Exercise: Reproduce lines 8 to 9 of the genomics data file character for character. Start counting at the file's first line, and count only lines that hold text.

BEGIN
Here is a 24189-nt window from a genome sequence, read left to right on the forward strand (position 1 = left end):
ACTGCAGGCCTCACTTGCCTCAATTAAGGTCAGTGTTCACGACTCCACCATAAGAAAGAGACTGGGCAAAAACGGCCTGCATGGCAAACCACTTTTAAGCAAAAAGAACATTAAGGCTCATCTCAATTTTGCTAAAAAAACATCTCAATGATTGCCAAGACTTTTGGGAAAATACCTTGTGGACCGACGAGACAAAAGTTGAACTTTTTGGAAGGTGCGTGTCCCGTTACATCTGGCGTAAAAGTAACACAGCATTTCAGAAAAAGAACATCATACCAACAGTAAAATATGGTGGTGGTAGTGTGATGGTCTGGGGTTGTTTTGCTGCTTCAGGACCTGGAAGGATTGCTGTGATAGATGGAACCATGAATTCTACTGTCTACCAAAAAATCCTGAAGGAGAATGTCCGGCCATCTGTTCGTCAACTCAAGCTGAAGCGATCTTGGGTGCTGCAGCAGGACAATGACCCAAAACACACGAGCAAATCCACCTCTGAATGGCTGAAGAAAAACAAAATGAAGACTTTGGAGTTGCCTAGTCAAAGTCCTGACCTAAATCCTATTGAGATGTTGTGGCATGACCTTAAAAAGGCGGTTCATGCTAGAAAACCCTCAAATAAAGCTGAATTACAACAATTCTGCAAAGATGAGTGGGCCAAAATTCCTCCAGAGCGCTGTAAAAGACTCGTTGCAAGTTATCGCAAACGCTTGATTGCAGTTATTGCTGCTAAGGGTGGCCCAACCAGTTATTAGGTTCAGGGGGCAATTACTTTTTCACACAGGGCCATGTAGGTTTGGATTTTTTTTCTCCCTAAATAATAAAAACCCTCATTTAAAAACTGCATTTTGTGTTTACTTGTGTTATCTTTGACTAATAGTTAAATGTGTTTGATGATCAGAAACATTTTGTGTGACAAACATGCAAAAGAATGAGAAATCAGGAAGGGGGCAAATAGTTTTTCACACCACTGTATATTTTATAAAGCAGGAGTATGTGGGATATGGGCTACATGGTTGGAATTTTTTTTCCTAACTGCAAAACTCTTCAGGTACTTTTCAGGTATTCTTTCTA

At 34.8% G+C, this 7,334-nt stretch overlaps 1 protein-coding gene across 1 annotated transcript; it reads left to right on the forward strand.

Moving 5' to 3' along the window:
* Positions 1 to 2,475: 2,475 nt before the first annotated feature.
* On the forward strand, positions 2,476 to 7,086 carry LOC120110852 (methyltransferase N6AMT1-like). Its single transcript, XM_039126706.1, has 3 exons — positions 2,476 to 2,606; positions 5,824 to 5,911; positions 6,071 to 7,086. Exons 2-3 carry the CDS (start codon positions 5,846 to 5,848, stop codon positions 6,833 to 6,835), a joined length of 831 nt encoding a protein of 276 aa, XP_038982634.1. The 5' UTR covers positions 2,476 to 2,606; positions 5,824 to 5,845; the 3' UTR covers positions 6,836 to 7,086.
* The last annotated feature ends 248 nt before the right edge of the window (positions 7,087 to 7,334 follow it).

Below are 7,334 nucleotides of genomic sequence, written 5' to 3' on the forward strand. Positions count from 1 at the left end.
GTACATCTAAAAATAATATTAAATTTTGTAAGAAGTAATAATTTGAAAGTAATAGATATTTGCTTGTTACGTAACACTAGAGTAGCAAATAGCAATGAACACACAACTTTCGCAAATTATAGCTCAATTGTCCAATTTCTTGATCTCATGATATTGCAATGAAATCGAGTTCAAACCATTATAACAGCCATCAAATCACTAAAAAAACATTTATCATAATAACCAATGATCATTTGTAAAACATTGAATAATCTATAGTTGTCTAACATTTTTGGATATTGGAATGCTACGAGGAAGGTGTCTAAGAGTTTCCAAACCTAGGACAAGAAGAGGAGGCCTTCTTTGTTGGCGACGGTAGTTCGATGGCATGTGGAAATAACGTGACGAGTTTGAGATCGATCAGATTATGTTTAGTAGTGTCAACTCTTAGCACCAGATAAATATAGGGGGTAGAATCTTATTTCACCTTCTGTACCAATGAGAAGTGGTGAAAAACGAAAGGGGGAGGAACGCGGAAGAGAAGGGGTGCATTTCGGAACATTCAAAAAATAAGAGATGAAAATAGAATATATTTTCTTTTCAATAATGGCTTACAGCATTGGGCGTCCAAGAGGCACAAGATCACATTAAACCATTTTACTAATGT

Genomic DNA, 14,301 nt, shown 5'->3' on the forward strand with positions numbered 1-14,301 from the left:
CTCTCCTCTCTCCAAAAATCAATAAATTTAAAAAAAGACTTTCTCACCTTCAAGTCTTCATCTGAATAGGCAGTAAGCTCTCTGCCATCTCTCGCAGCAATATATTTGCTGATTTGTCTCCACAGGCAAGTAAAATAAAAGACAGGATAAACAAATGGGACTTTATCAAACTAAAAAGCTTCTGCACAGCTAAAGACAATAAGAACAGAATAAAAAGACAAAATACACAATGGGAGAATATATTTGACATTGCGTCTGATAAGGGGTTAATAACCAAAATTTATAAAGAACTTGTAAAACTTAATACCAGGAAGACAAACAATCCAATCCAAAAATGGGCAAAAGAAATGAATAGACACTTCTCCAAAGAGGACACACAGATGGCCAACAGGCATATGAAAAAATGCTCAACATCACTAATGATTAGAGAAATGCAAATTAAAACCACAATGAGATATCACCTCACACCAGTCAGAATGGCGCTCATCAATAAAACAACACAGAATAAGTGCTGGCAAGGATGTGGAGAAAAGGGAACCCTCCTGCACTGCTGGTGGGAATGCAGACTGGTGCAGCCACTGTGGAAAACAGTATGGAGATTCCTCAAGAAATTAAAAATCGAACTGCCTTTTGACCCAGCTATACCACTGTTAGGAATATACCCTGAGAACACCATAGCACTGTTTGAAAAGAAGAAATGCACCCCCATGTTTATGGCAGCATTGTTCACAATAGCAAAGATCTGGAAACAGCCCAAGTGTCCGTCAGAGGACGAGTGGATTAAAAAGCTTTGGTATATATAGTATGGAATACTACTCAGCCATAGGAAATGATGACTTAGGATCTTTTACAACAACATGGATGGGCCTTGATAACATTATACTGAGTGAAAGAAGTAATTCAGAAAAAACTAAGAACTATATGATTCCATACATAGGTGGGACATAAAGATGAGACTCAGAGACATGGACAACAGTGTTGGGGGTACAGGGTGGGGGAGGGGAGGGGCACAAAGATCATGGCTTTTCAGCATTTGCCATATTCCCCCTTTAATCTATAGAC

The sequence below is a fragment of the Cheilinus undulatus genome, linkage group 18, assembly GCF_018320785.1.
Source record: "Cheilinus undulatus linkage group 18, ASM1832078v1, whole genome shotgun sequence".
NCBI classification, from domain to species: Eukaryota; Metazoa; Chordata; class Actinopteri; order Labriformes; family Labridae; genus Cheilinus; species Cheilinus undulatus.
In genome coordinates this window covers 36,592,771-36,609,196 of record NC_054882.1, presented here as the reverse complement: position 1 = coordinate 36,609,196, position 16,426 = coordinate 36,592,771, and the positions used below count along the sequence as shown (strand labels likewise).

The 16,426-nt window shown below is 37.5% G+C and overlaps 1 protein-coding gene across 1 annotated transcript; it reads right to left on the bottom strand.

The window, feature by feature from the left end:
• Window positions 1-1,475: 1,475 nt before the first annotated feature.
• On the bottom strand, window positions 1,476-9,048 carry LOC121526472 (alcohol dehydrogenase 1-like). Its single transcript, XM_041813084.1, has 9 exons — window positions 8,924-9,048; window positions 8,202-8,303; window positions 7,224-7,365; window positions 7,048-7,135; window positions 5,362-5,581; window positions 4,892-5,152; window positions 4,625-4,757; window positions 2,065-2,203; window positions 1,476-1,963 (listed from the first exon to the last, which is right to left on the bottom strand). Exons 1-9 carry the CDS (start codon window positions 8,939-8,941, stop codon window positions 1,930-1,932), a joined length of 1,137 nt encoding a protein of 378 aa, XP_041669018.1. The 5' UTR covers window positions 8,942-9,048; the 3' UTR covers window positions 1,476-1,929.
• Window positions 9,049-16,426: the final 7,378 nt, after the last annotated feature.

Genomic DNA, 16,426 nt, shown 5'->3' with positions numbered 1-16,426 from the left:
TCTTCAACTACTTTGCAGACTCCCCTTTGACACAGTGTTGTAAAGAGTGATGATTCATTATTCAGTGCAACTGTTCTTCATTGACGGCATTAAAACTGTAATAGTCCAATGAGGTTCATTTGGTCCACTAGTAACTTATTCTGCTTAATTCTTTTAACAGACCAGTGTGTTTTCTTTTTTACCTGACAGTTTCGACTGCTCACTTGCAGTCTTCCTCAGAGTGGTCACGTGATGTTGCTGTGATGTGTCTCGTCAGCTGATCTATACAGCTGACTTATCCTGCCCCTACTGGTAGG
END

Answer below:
Below are 7,334 nucleotides of genomic sequence, written 5' to 3' on the forward strand. Positions count from 1 at the left end.
GTACATCTAAAAATAATATTAAATTTTGTAAGAAGTAATAATTTGAAAGTAATAGATATTTGCTTGTTACGTAACACTAGAGTAGCAAATAGCAATGAACACACAACTTTCGCAAATTATAGCTCAATTGTCCAATTTCTTGATCTCATGATATTGCAATGAAATCGAGTTCAAACCATTATAACAGCCATCAAATCACTAAAAAAACATTTATCATAATAACCAATGATCATTTGTAAAACATTGAATAATCTATAGTTGTCTAACATTTTTGGATATTGGAATGCTACGAGGAAGGTGTCTAAGAGTTTCCAAACCTAGGACAAGAAGAGGAGGCCTTCTTTGTTGGCGACGGTAGTTCGATGGCATGTGGAAATAACGTGACGAGTTTGAGATCGATCAGATTATGTTTAGTAGTGTCAACTCTTAGCACCAGATAAATATAGGGGGTAGAATCTTATTTCACCTTCTGTACCAATGAGAAGTGGTGAAAAACGAAAGGGGGAGGAACGCGGAAGAGAAGGGGTGCATTTCGGAACATTCAAAAAATAAGAGATGAAAATAGAATATATTTTCTTTTCAATAATGGCTTACAGCATTGGGCGTCCAAGAGGCACAAGATCACATTAAACCATTTTACTAATGT